If my brain told me I was too tired to work out, I must be too tired. It didn’t matter that the reality was that maybe I was too tired because I wasn’t working out to begin with. And that it would be in my best interests to suck it up and work out so that I would feel better. The excuse popped in my head and I rolled with it.

If this is your reality too then how do you identify an excuse?

An excuse is an invented reason to defend our behavior. It’s blaming an internal issue on an external problem.

For example, I was always late. Well, some things never change, but I have gotten better about trying. But in my twenties I had no good reason to be late so much, it was just my time blindness that I let get the better of me.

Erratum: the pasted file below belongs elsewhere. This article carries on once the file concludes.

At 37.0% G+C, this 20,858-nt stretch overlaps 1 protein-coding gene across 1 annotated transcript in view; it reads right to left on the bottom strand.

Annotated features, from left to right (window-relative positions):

I would never blame the fact that I needed to go to bed earlier so I wasn’t so drained in the morning, so that I could leave myself more time to get to work. It was just the traffic was so bad today.

Internal issue = poor time management
External problem = traffic

I hated pretty much every job I had in my twenties, so really I just had such a hard time getting myself to get up and go that I would be late every day. But I didn’t want to come to terms with having to find another job, so I would just make excuses for my behavior.

This is not to say that there aren’t actual times when traffic is a valid problem. It becomes the excuse though, if you’re using it every day to cover for some other facet of life that you do have control over.